The Republican-controlled Oklahoma Senate has approved a half-dozen anti-abortion measures, including a Texas-style abortion ban that allows private lawsuits against those who perform abortions.
The full Senate approved each of the bills on Thursday and sent them to the House, where they're likely to pass. Oklahoma's Republican Gov. Kevin Stitt has said he would sign any anti-abortion bill sent to him by the Legislature.
The Texas-style ban authorizes private civil actions to be brought against anyone performing an abortion after the cardiac activity has been detected in the fetus. Another bill would prohibit abortions after 30 days from a woman's last period before most women know they are pregnant.
"It is my sincere hope federal legal precedents allowing abortion are overturned, restoring Oklahoma's ability to prohibit abortion once again," Senate President Pro Tempore Greg Treat, R-Oklahoma City, who authored several of the bills, said in a statement.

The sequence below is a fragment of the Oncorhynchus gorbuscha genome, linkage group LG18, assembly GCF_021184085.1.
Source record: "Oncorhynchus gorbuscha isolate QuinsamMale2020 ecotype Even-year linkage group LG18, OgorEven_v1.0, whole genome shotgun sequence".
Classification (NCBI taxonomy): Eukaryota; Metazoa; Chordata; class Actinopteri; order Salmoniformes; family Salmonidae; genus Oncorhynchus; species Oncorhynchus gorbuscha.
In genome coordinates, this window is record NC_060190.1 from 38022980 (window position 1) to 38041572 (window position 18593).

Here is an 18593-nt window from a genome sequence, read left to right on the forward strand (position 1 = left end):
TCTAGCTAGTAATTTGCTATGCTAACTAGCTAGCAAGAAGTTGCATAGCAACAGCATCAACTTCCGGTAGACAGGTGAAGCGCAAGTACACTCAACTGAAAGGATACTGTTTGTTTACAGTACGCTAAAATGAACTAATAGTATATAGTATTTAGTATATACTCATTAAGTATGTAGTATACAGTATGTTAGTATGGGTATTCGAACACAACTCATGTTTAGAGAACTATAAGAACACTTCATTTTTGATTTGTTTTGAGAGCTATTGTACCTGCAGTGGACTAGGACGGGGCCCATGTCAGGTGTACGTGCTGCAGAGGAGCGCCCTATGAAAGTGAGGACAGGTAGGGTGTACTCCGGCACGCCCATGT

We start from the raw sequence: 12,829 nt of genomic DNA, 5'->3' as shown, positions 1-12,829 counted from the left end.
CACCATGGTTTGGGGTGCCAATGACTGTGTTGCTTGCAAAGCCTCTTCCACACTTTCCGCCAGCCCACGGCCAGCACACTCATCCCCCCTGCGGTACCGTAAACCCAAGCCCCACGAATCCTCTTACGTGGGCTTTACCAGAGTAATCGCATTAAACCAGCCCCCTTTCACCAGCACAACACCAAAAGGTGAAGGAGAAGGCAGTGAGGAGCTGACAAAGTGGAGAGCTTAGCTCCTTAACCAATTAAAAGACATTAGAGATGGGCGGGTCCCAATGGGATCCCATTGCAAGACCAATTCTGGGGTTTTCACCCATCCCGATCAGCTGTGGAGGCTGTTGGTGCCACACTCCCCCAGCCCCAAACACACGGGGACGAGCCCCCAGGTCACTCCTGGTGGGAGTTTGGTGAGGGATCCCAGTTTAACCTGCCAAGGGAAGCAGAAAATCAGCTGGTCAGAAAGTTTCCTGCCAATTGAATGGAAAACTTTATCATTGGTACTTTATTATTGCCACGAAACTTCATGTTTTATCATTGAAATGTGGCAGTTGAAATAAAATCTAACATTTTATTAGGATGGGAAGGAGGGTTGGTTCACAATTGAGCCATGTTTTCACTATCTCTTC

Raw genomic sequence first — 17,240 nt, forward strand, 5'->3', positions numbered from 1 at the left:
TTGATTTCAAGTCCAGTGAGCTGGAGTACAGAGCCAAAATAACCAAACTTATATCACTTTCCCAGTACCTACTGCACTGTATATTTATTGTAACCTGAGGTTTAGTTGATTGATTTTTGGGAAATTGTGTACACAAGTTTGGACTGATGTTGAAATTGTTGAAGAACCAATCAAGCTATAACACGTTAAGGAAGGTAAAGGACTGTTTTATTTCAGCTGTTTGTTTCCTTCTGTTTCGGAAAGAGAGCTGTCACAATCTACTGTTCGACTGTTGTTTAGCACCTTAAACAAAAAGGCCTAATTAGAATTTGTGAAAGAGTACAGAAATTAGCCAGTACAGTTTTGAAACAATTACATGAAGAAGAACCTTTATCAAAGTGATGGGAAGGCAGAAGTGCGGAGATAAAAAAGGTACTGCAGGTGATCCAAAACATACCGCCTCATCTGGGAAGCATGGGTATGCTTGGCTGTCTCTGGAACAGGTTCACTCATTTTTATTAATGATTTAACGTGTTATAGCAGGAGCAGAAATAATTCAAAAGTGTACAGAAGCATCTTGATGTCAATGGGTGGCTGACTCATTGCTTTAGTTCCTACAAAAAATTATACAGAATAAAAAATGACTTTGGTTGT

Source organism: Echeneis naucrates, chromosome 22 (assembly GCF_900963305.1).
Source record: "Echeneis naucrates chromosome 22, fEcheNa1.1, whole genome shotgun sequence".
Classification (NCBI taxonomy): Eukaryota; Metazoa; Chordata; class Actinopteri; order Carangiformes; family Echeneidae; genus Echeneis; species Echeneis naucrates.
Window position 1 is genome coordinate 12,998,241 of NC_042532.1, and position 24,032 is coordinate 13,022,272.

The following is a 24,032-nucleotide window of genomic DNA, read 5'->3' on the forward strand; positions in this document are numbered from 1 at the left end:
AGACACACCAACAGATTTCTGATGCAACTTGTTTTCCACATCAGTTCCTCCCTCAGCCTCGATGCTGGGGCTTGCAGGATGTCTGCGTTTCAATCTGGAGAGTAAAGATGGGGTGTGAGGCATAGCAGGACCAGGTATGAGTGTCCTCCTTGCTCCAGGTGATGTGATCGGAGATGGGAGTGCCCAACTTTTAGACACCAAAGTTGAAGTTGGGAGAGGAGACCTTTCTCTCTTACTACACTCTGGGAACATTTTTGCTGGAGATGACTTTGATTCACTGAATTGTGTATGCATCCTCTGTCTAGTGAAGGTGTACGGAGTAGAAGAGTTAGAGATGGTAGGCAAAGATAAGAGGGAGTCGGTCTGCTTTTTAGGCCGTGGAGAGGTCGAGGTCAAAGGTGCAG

Oklahoma abortion clinics have seen an influx in the number of women coming from Texas since that state-approved its new law that is considered the nation's most restrictive abortion law in decades.
The bills were immediately decried by abortion-rights activists.
"After enduring six months of the health care crisis caused by Texas' S.B. 8, it's stunning that the response from the Oklahoma Senate is to double down on the intentional cruelty of S.B. 8 with their own abortion bans," said Rebecca Tong, co-executive director of Trust Women, which operates an abortion clinic in Oklahoma City.